Editor's note: "The Last Stand" was not previewed for Pittsburgh critics.
"The Last Stand" is the vehicle former California Gov. Arnold Schwarzenegger selected to make his return as an action film star. If this is how he plans to resume his acting career, Mr. Schwarzenegger should seriously consider a return to politics.
What passes as the plot for this stinker has Mr. Schwarzenegger playing the sheriff of a sleepy little town on the Mexican border. It's not just sleepy but nearly comatose because most of the town's people have left on a weekend trip for a high school football game. Convenient.
The quiet's disrupted when the city becomes the spot where an escaped drug cartel leader wants to drive his stolen missile-like sports car across the border. Only the sheriff, his deputies and a couple of rejects from "The Magnificent Seven" can stop the escape.
There are so many problems with this movie that even a monthlong filibuster couldn't hit them all. Here are the really low points.
Writers Andrew Knauer and Jeffrey Nachmanoff set up an absurd premise and make illogical and stupid moves just to keep the plot going. The film grinds to a halt when an FBI agent (Forest Whitaker) explains an idiotic plot point by saying the drug boss is a part-time race car driver. This is the only reason the drug lord blows through the desert in a car that might as well have a flashing light on top that says "Escapee Inside"?
To set up a "High Noon"-style standoff, it is explained that there are only two streets that go through town. No one seems to think about how it would have been easier just to go around the city of about 30 buildings.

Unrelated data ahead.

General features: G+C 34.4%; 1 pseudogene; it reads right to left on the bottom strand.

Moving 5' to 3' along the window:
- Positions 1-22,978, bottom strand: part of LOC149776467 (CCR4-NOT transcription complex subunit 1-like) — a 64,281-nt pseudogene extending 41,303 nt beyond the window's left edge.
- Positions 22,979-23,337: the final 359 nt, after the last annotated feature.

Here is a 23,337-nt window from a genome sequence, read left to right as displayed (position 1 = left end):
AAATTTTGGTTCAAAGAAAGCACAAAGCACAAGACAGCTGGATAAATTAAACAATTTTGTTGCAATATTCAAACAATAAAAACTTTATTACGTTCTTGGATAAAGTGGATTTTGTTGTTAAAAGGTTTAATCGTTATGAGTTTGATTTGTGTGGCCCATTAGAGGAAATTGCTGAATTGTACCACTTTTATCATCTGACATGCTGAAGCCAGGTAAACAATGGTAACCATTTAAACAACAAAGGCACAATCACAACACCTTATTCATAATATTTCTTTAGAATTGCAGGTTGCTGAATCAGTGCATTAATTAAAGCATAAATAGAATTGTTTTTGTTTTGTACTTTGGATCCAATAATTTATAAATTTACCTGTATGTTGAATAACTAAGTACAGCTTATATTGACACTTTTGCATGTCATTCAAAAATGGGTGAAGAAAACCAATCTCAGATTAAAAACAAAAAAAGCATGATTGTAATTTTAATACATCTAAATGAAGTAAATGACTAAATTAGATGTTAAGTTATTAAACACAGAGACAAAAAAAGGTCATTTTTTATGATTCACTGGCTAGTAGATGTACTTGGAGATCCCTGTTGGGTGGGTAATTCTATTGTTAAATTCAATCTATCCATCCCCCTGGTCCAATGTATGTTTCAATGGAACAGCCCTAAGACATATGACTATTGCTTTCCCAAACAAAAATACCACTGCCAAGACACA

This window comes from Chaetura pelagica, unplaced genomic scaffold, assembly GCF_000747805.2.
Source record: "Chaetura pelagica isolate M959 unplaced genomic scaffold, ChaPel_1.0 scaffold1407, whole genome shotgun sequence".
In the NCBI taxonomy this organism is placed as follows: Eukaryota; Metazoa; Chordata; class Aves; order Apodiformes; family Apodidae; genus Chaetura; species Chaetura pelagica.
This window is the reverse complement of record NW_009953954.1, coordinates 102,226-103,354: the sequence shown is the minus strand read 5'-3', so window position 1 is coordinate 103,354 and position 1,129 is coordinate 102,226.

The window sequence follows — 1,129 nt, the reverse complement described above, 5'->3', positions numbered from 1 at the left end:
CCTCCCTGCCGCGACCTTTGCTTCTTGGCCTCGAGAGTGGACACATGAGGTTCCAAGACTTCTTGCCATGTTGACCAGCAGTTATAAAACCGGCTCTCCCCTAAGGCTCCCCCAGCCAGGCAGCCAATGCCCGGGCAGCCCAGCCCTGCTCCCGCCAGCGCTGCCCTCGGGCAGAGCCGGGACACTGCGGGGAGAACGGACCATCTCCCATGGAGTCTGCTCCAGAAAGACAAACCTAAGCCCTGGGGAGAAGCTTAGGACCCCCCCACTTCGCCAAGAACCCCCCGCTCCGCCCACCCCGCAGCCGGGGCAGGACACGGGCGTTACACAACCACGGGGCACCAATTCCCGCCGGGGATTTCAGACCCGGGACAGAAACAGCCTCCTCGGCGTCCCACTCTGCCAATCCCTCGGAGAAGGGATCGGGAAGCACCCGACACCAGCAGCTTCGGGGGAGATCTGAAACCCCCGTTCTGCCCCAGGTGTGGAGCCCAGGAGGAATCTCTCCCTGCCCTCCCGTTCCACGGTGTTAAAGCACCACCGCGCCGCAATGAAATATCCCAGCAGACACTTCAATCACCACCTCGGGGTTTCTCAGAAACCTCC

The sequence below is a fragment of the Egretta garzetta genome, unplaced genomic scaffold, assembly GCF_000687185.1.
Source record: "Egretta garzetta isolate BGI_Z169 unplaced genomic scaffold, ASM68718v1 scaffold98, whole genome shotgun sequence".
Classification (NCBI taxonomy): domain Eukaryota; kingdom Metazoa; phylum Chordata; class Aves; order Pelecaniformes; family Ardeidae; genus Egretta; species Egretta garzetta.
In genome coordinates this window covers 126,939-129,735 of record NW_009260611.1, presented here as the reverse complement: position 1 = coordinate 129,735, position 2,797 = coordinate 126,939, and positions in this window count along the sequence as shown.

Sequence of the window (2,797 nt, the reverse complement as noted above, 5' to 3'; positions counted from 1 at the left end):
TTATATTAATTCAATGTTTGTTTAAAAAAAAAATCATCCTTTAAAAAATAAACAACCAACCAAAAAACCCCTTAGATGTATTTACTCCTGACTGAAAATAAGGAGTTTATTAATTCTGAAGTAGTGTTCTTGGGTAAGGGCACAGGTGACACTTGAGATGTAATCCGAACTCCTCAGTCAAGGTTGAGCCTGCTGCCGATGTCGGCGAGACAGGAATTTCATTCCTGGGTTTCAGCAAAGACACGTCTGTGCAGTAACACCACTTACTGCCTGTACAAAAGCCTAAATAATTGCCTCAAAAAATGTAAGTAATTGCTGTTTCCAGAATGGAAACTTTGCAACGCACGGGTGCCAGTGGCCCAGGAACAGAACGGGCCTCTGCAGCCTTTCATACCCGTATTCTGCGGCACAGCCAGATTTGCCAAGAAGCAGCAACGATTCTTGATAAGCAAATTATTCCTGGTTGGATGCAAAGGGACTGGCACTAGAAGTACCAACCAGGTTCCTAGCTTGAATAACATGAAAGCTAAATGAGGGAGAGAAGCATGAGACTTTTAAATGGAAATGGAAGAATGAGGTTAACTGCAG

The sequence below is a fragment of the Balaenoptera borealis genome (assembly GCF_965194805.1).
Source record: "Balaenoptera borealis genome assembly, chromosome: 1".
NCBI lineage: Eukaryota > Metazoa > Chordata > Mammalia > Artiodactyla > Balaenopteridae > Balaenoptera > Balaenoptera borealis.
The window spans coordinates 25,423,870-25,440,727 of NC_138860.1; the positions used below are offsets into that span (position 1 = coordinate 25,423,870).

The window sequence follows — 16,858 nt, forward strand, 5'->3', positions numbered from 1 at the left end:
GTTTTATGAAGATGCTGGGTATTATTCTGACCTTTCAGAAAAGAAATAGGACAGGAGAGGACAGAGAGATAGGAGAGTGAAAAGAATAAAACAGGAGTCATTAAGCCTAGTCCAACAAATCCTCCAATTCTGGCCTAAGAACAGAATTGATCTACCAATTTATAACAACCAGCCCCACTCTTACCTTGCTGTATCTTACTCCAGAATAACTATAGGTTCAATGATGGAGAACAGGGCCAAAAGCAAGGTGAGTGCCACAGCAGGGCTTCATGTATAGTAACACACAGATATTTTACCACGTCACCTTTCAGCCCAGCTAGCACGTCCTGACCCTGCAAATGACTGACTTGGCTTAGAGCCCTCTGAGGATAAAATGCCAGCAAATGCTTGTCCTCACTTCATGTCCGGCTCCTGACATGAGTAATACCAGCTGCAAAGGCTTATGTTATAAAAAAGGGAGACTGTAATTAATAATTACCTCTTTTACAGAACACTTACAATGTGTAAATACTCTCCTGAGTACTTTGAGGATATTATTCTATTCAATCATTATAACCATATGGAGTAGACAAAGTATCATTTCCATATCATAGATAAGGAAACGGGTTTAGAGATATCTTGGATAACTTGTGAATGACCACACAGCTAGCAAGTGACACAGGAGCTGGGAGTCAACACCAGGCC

Director Jee-woon Kim treats Mr. Schwarzenegger like he's 30 rather than having fun with his senior years. Instead of playing off the dry humor that's become a Schwarzenegger trademark, the director acts like he's got Jason Statham playing the small-town hero.
But Mr. Schwarzenegger doesn't even move as well as Jason Alexander. Even with sharp editing, Mr. Schwarzenegger looks as though he's walking through mud while being tied to the dead weight of all the work that didn't get done during his days in elective office.
Johnny Knoxville continues to prove that unless there's a car battery connected to his manhood, he has no acting skills. The only way he can play his character, a local gun lover, is by channeling Murdock from "The A-Team." Mr. Knoxville at least proves that there are worse actors than Mr. Schwarzenegger.
The film is loaded with stereotypes and poorly staged action scenes. And the dialogue is laughable when it's supposed to be serious, and bland when it's supposed to be funny.
Mr. Schwarzenegger always told his film fans that he'd be back. "The Last Stand" proves that was a threat more than a promise. Any such future moves should be terminated.